DLHS fall musical recreates movie magic, complete with showers
When you hear a reference to the musical "Singin' in the Rain," most people will recall the immortal image of Gene Kelly singing and dancing down a waterlogged city street, with only his umbrella for a partner.
It is on many critics' lists as the best movie musical ever made. So it's no mean feat to tackle recreating such cinematic magic on a stage.
Yet Kathy Larson and Mark Everson have chosen to do it not just once, but twice during their tenure as director and assistant director, respectively, of the Detroit Lakes High School fall musical.
"We try hard not to repeat ourselves too often," Larson said of bringing the show back to the stage of George Simson Auditorium for a second time (the first DLHS production was done in 1999). "There's a lot of good musical theater out there -- but we'd always planned on doing this one again.
"It's such a strong show," she explained.
Not to mention a challenging one. With 72 cast members, 13 pit orchestra musicians and 23 behind-the-scenes production people to keep track of, there's a lot of time management necessary.
But Larson feels her crew of budding thespians is up to the challenge.
"You have to be very organized (to take part in a high school musical), or you'll sink fast," she said, noting that many of the actors in this year's production juggle not only their regular school courses and musical rehearsal schedules, but other extracurricular activities as well.
"Just about every fall sport is represented on that stage," Larson said, adding, "I think it's a tremendous testament to what they're able to accomplish. Sometimes it's a very good learning experience too.
"They have a lot on their plates... they have to figure out how it's all going to work into their schedule."
But sports aren't the only activities represented. Just ask junior Katherine Lembke, who has tackled the job of choreographing all of the show's 14 dance numbers herself.
Lembke, who is also a student of Ronita Hackel at Detroit Lakes' Center Stage Dance Academy, takes dance classes there three times a week as well as two Advanced Placement classes -- in addition to her regular DLHS class schedule. She also works at Vanity in the Washington Square Mall as often as she is able, and is a participant in dance competitions with her DLHS teammates every winter.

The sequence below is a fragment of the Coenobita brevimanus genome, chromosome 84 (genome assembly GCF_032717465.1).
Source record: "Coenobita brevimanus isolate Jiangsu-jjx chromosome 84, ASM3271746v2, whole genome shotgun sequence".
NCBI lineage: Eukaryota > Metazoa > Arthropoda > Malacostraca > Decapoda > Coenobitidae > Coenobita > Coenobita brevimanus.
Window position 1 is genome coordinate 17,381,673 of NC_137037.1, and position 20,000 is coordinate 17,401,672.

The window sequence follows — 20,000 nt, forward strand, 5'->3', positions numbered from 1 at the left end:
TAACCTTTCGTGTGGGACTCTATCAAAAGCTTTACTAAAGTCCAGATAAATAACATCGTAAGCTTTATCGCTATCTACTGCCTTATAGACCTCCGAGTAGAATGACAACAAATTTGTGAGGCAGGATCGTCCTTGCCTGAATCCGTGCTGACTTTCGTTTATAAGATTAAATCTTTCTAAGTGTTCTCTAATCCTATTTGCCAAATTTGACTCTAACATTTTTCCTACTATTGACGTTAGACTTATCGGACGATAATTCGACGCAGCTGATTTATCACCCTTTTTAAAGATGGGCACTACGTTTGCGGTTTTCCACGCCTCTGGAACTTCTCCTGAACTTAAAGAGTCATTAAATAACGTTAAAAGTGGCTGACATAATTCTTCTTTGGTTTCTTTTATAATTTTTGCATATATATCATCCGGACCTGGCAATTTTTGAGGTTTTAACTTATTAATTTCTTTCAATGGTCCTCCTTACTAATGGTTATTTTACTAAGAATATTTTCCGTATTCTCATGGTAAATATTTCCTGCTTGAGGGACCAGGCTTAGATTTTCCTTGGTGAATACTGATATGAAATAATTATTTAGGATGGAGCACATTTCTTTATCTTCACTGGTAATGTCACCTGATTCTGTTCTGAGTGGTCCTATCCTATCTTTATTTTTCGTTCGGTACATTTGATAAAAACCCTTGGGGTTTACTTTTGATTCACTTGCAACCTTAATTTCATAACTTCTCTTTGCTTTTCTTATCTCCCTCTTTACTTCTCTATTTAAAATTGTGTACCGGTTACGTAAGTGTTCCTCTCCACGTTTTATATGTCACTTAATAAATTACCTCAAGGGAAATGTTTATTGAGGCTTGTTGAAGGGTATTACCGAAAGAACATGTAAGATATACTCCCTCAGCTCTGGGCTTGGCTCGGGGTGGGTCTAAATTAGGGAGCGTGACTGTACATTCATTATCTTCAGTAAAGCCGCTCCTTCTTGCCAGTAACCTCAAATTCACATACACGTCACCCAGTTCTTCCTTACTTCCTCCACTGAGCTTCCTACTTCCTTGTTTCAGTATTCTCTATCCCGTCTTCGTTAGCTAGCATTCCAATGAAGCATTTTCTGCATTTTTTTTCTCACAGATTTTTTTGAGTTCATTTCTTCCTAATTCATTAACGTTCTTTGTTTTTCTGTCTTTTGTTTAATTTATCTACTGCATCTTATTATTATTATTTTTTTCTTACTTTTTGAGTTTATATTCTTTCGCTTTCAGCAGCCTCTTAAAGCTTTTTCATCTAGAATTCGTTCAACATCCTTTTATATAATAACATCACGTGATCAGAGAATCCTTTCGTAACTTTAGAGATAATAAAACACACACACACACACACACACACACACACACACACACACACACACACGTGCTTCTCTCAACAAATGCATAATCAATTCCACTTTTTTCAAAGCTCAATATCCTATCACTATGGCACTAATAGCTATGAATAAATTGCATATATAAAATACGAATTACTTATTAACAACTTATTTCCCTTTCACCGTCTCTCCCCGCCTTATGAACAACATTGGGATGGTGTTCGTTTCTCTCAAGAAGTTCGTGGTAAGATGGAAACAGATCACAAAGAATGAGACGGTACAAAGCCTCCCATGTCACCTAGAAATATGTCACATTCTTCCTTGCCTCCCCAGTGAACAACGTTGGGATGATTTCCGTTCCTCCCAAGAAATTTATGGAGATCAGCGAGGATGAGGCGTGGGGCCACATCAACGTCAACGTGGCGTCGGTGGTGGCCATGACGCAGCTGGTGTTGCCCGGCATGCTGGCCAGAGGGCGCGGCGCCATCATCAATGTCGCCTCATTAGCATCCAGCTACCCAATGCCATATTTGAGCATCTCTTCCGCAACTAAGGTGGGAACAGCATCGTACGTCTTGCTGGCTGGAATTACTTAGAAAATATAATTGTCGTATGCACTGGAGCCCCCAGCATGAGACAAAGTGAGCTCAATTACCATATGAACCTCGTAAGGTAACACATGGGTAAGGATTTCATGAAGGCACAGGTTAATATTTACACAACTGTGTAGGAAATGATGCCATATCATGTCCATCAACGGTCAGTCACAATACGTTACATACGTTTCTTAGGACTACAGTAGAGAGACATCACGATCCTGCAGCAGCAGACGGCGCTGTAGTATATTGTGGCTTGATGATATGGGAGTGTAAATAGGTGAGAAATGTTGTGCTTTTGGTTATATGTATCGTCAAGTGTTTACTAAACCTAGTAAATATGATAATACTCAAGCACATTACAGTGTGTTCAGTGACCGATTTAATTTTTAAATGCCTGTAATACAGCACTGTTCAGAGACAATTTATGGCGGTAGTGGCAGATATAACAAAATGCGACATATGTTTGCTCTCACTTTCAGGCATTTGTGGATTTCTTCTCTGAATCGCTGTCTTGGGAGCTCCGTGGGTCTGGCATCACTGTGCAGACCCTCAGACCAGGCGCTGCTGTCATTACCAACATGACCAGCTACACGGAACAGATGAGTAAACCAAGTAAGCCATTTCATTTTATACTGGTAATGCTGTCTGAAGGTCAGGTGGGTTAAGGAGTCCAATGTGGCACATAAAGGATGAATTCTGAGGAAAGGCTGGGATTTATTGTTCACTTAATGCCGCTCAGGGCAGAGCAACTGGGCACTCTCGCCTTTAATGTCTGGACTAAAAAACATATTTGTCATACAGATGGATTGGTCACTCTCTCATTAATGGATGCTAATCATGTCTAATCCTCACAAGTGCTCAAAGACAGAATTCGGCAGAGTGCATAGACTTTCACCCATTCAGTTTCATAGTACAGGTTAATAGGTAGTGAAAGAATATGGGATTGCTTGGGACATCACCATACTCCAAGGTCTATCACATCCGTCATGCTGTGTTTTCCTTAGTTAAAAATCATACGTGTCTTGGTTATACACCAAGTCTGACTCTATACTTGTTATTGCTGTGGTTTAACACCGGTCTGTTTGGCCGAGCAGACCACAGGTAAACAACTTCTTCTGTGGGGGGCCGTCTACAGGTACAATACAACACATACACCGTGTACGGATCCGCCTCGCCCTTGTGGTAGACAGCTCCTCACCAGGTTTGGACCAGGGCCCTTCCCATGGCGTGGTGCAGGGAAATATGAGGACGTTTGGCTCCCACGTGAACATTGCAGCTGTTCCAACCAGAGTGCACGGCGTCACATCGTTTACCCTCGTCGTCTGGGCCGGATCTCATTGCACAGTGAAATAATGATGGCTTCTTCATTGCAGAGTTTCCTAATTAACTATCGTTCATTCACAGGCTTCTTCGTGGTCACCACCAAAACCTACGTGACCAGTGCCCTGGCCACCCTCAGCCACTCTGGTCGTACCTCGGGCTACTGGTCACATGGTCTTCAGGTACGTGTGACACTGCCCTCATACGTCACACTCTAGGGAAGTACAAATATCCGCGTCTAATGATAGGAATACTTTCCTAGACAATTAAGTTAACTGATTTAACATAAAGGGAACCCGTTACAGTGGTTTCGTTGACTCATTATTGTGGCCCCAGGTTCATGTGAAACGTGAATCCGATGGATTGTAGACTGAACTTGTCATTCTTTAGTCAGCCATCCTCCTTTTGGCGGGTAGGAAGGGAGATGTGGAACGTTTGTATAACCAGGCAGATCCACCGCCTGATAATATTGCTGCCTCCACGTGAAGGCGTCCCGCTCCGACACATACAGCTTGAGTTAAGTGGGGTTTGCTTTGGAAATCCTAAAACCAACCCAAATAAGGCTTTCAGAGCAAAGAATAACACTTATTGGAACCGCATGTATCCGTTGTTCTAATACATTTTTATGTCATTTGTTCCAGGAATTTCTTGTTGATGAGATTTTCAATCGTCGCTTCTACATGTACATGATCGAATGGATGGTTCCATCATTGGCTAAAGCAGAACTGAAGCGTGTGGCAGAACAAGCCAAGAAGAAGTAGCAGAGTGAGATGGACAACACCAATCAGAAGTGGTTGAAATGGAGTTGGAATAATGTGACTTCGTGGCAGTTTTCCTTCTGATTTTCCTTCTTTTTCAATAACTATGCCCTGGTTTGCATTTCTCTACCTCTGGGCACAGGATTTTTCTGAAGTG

"I love dancing -- performing is a huge thing for me," said Lembke, but added that because she wants to pursue a career in dance after high school, she is working to expand her repertoire to include teaching and choreography as well.
"As a creator, as a teacher, as a performer, the more experience she has, the more that's going to help her along her career path," said Larson, noting that Lembke has done an exceptional job as choreographer for 'Singin' in the Rain."
"I'm so impressed with her training and her teaching ability," Larson said. "She's a real natural."
"She's doing an outstanding job," Everson agreed. "At times she's instructing 72 people at a time."
"We love the kind of choreography that helps advance the plot (of the musical) -- she really gets that," Larson said.
Along with the dance sequences, "Singin' in the Rain" also includes some truly memorable songs -- besides the title tune, other outstanding numbers include "You Are My Lucky Star" and "Make 'Em Laugh."
One other little piece of on-stage magic that audiences won't want to miss is the fact that the famous Kelly dance sequence will be recreated using what appears to be real rainfall.
Just as they did in the 1999 production, the production crew will be using a bit of unique technology that Larson calls the "rain hood," which was created for the original production by crewmembers Greg Mueller and Gene Benson.
Mueller has re-created the original "rain hood" construction for this year's show. The rain hood design involves shooting water up into a plastic hood above the stage, then allowing the water to collect and fall down onto the stage.
Unlike most rain scenes, where water is sprayed downward, the effect is much more authentic, Larson explained.
"It's real rain," said Everson, noting that audience members are invited to come up on stage after each performance -- accompanied by a crewmember, of course -- to see how the device actually works from a technical standpoint.
All in all, this year's fall musical is shaping up to be just as memorable as the 1999 version.
"Singin' in the Rain" will be presented on the stage of George Simson Auditorium at Detroit Lakes Middle School on Nov. 4, 5, 11 and 13 at 7:30 p.m., as well as at a 3 p.m. matinee on Sunday, Nov. 7. Tickets are on sale now at Central Market in Detroit Lakes, at a cost of $8 each.